The Global Jobs Pact, developed by the ILO, calls for jobs to be put at the very centre of responses to the crisis.
That would be achieved by active labour market and social protection initiatives, including working to retain existing jobs, creating new jobs – including in the green economy, supporting the development of small and medium sized enterprises, and up-skilling workers.
The Pact is premised on social dialogue, collective bargaining and respect for international labour standards.
For nations seeking to emerge from the recession in a way which is fair and just, the Global Jobs Pact paves the way.
The ILO, with the full support of the UN system, has worked to mobilize support for the Pact.
The G8 leaders meeting in Italy last year declared the Pact to be a relevant response to the crisis. The G20 leaders meeting in the United States last September committed their nations to adopting key elements of the Pact. At the UN itself, the Economic and Social Council last year called on the UN to consider integrating the policy contents of the Pact into the activities of the Resident Co-ordinator system and Country Teams in support of national crisis responses. UNDP’s Executive Board in January responded to that call by resolving that we should integrate the Global Jobs Pact into our operational activities in collaboration with the ILO. Since then, ILO Director-General, Juan Somavia, and I have sent a joint letter to UN Resident Co-ordinators around the world, calling on them to work with their partners, including trade unions, to implement the Global Jobs Pact in ways which are appropriate to their national context.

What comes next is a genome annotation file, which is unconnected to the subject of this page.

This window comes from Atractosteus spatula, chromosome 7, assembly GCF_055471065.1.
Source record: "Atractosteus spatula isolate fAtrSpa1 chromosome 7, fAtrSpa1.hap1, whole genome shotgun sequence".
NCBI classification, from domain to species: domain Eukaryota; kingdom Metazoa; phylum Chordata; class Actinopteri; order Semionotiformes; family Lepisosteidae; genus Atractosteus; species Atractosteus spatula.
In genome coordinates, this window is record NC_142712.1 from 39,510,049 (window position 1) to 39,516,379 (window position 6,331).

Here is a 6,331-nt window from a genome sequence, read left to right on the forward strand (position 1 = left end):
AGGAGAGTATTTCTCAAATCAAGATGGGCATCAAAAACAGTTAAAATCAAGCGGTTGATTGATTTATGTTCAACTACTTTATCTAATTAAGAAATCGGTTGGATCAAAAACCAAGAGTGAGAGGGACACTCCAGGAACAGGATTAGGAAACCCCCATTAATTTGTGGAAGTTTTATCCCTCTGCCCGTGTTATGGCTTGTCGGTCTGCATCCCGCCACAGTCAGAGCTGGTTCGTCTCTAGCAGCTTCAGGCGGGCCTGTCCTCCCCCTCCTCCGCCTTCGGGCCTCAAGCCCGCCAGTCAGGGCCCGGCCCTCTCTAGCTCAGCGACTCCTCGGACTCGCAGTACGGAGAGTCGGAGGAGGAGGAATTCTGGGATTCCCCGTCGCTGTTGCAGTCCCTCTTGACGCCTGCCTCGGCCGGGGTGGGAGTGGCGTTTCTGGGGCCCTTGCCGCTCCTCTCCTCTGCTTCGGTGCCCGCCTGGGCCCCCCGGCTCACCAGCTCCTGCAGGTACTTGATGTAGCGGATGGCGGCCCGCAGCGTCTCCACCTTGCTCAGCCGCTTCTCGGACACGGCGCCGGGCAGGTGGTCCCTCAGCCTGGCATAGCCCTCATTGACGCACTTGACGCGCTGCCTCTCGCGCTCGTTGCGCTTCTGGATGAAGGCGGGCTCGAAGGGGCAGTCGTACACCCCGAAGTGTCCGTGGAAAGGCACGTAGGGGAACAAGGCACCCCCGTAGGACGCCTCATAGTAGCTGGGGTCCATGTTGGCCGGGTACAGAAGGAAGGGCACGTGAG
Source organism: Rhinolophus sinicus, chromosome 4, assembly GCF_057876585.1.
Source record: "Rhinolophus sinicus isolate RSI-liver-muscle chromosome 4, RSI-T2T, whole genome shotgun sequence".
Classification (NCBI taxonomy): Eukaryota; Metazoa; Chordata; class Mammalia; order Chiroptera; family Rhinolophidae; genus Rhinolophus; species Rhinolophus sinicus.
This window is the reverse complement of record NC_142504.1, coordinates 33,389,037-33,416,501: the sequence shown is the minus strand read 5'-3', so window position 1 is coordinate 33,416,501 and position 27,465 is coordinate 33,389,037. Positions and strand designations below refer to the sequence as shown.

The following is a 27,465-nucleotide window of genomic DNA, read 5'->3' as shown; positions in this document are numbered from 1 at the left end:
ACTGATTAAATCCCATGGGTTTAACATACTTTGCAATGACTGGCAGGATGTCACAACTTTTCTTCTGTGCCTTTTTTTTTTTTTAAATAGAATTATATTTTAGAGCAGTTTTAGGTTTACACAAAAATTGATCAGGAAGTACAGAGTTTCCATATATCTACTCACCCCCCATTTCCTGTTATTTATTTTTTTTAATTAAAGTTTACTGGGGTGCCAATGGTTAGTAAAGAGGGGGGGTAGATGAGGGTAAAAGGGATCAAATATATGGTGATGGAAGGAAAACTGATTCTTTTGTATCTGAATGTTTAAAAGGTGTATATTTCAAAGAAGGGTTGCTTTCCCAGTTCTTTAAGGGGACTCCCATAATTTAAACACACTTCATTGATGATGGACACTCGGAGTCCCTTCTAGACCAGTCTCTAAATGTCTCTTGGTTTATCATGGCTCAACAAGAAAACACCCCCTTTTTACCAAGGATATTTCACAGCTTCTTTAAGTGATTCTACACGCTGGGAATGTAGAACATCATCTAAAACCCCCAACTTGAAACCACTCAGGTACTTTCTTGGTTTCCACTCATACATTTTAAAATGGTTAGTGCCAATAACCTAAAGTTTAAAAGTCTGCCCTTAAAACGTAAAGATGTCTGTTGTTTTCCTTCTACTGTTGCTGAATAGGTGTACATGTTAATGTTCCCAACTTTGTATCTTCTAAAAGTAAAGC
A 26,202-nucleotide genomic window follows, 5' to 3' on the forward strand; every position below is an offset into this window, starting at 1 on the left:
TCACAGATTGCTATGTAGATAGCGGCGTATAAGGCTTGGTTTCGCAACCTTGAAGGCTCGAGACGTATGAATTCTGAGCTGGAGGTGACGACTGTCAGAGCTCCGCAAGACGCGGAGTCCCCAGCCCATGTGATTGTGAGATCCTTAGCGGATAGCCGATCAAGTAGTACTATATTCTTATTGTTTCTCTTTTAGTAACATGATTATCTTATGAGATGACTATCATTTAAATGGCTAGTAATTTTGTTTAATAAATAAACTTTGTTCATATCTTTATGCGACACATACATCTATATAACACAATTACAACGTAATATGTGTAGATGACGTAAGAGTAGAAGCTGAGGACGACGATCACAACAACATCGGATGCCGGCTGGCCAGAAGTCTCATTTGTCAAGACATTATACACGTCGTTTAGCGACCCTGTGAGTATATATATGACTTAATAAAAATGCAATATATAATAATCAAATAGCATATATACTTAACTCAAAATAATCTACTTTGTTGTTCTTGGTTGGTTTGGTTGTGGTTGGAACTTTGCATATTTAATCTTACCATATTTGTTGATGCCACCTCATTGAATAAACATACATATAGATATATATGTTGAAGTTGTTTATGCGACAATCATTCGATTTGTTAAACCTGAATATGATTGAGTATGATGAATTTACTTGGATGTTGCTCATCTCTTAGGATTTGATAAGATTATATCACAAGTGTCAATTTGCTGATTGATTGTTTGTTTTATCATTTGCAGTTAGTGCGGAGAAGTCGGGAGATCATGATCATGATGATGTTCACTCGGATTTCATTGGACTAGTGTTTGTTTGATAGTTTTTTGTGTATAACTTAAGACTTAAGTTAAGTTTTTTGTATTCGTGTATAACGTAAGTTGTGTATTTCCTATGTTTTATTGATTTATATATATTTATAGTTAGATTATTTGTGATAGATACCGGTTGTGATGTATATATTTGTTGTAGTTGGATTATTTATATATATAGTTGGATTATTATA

I have also urged UNDP colleagues to work with ILO counterparts to strengthen collaboration overall between the two agencies, in particular to increase our combined ability to provide advisory support to countries taking forward national versions of the Global Jobs Pact.
Together, we can build our knowledge about the employment impacts of policies and programmes, determining ‘what works’ and why, so that when countries look to us for good advice, we can apply what we have collectively learned to help them expand decent work.